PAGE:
The #StopHateForProfit is gathering more momentum as more organizations join up to boycott Facebook ads over accusations that the social media giant is not doing enough to stop hate speech on its platform. The company has lost $7.2 billion in ads revenue as a direct result of the ads boycott despite assurances from Facebook CEO Mark Zuckerberg that he is implementing stricter measures to end hate speech before the November 2020 general elections.
Some of the companies are ending their ads on Facebook indefinitely while others are doing it till the end of July, and others until they see the social media platform implement the required changes. Some of the dissenting companies are –
- Ben & Jerry’s
- Eddie Bauer
- The Hershey Company
- Magnolia Pictures
- The North Face
Since the NAACP, Color of Change, and Anti-Defamation League among other civil rights organizations launched the #StopHateForProfit campaign, many more companies are boycotting Facebook and Instagram ads in the United States and globally. Some companies such as Unilever said they would also stop ads on Twitter in addition to Instagram and Facebook till the end of 2020 since ads “would not add value to people and society.”
“We will pause all paid advertising on Facebook and Instagram in the US in support of the #StopHateForProfit campaign,” Ben & Jerry’s posted on Twitter. “Facebook must take clear and unequivocal actions to stop its platform from being used to spread and amplify racism and hate.”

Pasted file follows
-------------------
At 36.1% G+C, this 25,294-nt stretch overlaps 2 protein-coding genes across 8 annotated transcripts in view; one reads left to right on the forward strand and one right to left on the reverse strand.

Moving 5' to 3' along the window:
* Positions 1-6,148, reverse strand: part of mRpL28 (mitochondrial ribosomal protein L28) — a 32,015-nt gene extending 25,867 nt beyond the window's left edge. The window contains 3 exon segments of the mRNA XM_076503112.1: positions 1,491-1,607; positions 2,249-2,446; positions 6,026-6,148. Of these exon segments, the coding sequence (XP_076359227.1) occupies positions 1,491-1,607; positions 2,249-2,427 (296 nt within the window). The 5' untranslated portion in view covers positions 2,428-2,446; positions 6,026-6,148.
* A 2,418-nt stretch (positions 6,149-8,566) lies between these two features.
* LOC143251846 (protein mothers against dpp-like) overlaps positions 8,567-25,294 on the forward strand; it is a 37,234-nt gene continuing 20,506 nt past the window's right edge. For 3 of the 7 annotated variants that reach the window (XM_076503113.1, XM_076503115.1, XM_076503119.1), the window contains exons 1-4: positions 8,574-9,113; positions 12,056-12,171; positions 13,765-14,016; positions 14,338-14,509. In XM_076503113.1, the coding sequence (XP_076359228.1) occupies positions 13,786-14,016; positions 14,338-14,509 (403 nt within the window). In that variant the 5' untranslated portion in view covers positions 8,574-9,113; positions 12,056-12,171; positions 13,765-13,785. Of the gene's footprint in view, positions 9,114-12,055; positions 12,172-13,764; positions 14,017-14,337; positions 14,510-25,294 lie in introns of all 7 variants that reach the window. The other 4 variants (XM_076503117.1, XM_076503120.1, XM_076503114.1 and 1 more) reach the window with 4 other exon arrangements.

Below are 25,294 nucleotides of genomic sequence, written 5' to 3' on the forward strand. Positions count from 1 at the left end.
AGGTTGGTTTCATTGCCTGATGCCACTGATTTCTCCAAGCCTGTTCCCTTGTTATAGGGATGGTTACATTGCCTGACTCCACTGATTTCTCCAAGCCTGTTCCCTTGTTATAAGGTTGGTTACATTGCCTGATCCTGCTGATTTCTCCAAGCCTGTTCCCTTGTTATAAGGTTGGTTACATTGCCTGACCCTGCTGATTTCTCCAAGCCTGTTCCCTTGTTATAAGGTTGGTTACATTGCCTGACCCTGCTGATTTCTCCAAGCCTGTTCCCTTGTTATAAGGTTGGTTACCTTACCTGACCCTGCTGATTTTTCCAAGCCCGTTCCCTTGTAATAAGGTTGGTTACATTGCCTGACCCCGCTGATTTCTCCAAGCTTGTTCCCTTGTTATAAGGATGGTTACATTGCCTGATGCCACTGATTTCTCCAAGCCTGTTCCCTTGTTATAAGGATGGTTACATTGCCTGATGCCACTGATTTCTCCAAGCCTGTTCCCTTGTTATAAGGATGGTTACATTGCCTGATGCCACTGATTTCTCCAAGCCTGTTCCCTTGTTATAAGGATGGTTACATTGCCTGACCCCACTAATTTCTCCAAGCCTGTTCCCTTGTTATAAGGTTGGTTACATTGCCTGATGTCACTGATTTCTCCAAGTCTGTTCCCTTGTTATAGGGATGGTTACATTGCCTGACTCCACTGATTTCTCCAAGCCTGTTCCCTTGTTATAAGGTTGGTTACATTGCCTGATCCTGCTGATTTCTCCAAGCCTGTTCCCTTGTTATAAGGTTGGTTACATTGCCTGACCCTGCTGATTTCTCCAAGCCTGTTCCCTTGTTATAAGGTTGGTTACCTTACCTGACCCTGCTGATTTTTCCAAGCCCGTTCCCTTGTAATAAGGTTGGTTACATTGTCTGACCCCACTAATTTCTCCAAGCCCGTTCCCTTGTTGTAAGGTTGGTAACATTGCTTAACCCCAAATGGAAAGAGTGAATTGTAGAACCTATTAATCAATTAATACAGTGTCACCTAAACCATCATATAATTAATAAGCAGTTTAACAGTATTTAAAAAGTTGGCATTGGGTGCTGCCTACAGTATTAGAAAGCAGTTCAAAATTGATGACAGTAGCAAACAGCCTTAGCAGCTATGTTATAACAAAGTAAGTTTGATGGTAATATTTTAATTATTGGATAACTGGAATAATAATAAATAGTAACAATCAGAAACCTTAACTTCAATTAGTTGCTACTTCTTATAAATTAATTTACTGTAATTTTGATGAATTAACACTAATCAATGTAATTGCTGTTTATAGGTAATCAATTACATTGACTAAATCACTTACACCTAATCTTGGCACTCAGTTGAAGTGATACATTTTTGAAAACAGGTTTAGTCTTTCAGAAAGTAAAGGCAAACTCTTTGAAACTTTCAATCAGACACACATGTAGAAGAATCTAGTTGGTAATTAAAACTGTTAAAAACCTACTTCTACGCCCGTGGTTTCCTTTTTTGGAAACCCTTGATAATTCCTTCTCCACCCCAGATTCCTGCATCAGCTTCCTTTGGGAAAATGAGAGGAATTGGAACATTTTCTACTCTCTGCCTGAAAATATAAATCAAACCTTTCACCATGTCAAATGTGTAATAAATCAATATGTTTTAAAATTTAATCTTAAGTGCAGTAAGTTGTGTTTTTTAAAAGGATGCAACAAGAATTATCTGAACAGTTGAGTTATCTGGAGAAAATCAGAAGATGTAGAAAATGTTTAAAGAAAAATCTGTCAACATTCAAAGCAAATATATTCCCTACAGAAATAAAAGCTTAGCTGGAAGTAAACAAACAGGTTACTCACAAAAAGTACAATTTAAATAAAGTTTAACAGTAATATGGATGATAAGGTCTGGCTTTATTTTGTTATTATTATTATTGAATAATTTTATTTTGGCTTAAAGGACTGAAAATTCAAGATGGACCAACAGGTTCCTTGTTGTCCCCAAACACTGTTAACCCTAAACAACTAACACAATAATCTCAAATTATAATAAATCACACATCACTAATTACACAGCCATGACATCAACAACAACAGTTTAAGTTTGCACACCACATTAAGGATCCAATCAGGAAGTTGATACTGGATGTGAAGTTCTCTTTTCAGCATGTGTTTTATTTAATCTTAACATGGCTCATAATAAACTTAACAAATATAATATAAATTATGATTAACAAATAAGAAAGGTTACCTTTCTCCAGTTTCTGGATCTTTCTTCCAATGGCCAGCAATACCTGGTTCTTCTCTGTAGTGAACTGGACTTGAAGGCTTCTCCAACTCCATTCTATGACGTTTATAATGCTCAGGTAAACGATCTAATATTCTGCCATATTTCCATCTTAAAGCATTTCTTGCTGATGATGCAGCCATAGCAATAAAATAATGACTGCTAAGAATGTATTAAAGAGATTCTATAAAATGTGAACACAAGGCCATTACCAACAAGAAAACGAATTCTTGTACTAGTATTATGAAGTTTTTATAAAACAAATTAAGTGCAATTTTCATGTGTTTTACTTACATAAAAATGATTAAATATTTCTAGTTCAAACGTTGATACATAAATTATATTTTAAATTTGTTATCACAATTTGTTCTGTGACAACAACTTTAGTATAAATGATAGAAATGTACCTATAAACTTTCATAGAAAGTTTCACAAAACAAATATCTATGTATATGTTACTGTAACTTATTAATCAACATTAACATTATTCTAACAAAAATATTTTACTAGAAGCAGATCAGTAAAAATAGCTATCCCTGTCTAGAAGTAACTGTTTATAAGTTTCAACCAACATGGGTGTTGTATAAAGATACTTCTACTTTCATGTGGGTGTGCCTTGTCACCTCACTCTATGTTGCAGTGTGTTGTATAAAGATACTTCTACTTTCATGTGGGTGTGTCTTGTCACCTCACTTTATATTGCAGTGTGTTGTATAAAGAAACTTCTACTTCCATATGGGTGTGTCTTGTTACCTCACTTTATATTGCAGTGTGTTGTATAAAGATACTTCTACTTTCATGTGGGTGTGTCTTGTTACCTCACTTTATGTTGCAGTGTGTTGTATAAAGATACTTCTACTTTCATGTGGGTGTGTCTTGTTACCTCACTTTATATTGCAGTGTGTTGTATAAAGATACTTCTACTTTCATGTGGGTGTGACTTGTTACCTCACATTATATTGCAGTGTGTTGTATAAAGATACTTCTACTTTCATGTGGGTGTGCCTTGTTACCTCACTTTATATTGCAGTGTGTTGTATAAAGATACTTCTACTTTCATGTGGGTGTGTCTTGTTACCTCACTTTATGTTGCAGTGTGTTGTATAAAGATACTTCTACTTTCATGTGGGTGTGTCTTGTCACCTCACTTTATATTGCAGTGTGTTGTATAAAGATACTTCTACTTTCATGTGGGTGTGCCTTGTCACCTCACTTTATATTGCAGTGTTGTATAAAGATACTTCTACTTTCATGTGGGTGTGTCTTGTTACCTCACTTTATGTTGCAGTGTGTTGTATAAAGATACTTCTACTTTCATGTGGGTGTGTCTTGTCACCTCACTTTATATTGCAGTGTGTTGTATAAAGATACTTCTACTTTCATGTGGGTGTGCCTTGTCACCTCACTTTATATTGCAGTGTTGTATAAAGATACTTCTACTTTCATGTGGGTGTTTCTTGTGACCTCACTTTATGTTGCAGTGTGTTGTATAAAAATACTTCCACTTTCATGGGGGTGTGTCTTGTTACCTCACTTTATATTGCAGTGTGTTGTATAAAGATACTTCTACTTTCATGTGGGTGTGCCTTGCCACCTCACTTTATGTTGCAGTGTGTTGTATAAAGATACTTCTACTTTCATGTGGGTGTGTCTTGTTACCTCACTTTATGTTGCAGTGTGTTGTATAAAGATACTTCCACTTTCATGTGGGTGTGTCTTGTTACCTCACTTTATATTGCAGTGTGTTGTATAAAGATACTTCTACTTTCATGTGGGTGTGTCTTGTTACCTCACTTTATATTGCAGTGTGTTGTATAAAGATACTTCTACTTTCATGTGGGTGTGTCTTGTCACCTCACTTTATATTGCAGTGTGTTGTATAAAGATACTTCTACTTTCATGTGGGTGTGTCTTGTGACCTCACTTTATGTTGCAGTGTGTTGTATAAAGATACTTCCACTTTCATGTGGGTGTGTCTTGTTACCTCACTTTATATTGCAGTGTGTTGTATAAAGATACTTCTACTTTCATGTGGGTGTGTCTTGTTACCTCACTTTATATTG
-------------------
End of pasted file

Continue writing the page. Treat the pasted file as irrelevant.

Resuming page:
Given that the social media company generates the majority of its revenue from advertising, Facebook’s share dropped 8.3% on Friday even though the company has lost more than $7.2 billion in revenue ads already. The share-drop made Zuckerberg’s fortunes drop to $82.3 billion according to the Bloomberg Billionaires Index, pushing him down to the fourth richest person in the world instead of the third richest person he was before the general ads boycott.
“I’m optimistic that we can make progress on public health and racial justice while maintaining our democratic traditions around free expression and voting,” Zuckerberg stated. “I’m committed to making sure Facebook is a force for good on this journey.”
While it is sure that Zuckerberg and Facebook would bounce back to their former elevated positions, how long protesters would hold out in their ads boycott remains largely unknown, or maybe till after the November general elections.